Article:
By Mark Swartz
Canadian Workplace Specialist
Kay Parkwell* accepted a job offer as Customer Service Manager at a call centre some months ago. The company had been very professional in its recruiting efforts, making her feel welcome and wanted.
But they dropped the ball when it came to helping Kay “onboard” properly. Kay’s new boss was too busy to meet with her until midway through the second week, leaving Kay unsure of what to get started on. The mentor she’d been assigned resigned a week before Kay’s arrival. No one had been picked to replace him.
Even basic arrangements were a mess. There was neither a phone nor computer in Kay’s office for six days after her arrival. A package of forms to fill out immediately was handed to her day one without instruction. No one took her out for lunch to make her feel part of the team.
Three weeks in to her job Kay resigned in frustration. “I felt like I’d been hired and forgotten about,” she said during a hasty exit interview. “If this was how the company treated its new hires, who need all the support they can get, then surely they’d have left me dangling later when important decisions had to be made.” She didn’t stick around to find out.
Onboarding The Right Way
According to a June 2006 study conducted by the Corporate Executive Board, about 4 percent of employees leave a new job after a "disastrous" first day. Think of all the wasted time and money spent in the recruiting process if your new hire jumps ship early on.
There are two basic components to look after when bringing someone new into your workplace. You have the mechanical aspects such as getting necessary forms signed, setting up the person’s office and gear for them, making sure they have a security pass or key, providing passwords for their computer, and supplying other tools/equipment if required.
Then come the “soft” elements. These tend to center on helping the new employee get accustomed to their surroundings and do their job correctly. Mentoring, training, introductions to the team, talking about the culture of this workplace, all should be addressed.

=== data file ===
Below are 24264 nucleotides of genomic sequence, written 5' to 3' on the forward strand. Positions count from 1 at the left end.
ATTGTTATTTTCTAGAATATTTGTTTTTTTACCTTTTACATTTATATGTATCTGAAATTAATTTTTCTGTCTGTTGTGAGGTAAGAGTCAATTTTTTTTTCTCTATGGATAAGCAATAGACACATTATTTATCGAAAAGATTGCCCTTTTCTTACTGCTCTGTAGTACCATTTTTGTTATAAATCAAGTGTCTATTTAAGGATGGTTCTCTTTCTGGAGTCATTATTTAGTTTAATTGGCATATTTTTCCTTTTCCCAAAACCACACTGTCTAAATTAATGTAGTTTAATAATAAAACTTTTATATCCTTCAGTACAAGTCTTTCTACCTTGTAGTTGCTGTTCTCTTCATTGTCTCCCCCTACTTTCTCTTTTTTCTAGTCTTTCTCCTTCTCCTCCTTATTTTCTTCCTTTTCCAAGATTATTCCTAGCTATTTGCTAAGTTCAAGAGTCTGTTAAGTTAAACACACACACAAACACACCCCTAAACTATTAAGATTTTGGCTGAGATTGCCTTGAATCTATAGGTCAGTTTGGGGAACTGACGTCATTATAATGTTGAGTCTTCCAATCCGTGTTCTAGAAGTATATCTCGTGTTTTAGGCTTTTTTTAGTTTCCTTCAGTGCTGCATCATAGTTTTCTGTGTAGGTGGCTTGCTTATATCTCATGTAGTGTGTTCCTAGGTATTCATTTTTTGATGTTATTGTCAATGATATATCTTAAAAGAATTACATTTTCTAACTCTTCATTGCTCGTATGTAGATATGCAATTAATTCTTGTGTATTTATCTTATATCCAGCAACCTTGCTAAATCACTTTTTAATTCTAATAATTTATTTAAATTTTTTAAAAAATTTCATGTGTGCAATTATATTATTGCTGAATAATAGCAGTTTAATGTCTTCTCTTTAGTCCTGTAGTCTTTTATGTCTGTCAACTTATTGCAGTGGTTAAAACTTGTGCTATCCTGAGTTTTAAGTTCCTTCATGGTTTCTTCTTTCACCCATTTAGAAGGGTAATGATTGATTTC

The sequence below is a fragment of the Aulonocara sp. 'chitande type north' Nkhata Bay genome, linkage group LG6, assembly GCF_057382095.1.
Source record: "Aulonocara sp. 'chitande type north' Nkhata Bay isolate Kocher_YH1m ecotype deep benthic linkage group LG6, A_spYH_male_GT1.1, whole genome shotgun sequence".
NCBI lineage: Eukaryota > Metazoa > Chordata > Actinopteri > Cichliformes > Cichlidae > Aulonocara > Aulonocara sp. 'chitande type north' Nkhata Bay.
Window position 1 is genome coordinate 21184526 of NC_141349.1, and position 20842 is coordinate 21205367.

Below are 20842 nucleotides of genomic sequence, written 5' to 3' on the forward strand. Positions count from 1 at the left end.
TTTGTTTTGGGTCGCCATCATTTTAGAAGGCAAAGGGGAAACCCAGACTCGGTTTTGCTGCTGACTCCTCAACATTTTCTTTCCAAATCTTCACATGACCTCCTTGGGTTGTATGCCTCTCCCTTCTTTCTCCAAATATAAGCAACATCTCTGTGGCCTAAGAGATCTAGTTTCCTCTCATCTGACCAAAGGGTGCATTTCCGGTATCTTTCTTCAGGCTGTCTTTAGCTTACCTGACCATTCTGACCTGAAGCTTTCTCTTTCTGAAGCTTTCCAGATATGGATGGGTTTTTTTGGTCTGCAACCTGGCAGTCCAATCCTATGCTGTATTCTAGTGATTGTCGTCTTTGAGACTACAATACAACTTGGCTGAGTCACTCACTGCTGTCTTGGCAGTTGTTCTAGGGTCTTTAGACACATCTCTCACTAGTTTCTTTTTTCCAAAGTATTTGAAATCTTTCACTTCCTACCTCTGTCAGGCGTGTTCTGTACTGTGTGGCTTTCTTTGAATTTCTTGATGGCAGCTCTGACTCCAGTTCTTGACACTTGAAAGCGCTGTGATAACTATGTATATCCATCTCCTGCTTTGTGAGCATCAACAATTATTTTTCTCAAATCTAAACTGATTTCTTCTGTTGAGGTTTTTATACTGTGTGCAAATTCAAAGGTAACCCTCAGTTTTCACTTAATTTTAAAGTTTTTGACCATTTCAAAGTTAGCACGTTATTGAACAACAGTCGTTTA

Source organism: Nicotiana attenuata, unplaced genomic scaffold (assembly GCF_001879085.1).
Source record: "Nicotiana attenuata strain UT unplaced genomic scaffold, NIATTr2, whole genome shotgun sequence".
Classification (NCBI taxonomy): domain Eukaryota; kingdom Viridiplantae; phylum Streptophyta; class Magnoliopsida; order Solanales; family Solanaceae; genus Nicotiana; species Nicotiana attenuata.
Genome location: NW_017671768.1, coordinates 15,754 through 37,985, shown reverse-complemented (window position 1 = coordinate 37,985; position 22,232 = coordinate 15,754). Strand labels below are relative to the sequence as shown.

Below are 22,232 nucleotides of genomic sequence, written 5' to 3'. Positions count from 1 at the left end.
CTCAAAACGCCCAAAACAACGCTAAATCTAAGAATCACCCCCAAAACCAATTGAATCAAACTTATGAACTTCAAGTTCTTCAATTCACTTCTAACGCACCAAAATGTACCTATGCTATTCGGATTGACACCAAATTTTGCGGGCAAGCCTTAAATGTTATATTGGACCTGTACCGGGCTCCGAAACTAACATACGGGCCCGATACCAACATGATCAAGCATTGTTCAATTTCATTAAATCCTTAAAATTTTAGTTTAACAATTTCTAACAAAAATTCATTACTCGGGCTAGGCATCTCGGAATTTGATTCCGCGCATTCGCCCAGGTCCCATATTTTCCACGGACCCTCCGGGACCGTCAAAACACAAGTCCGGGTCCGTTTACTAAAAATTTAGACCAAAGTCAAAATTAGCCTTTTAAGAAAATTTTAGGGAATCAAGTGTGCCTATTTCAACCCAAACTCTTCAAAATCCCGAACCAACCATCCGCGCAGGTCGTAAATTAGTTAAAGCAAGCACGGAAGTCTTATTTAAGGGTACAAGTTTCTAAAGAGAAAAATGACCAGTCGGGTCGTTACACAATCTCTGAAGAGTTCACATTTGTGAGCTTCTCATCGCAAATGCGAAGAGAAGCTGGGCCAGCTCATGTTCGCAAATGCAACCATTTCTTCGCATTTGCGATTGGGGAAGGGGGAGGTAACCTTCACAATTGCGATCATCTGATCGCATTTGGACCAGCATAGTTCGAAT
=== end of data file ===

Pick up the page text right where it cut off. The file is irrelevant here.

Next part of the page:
Is Onboarding Expensive?
How much would it have cost Kay’s employer to onboard her properly? Well, they’d have had to invest in the following:
· an orientation session to inform the new hire of procedures, rules, who’s who
· time for her to fill out required paperwork
· meeting time with the boss to set expectations, get initial questions answered
· time with an assigned mentor
· follow up sessions with boss and mentor as required
· lunch session that introduces the employee to their colleagues
· administering a survey at 30 days and three months to check for the employee’s satisfaction
· any formal training programs that may be required to get the employee up to speed
Adding up the hours a new hire puts in to completing forms, attending orientation meetings, getting trained and becoming comfortable with the equipment they’ll be using to perform their tasks, you may be looking at three or four days worth of time, plus the real costs of formal training programs and the time value of the new employee’s boss and mentor.
The Human Resources Corporate Leadership Council found that increasing an employee’s
level of engagement could potentially improve performance by 20 percent and reduce
the employee’s probability of departure by a whopping 87 percent.
Since it can cost up to 150% of a departing employee’s salary to replace them (taking into account lost productivity, recruiting fees, retraining, and other outlays), it doesn’t take long to see how cost effective an effective onboarding program can be.
Add it up for yourself. Consider the money you’ll save and hassles avoided by bringing new employees into your organization in ways that help them feel welcomed and equipped to start working quickly. Do so and you will likely keep your own Kay Parkwells engaged, productive and loyal from their very first day aboard.
*Real name disguised for reasons of privacy.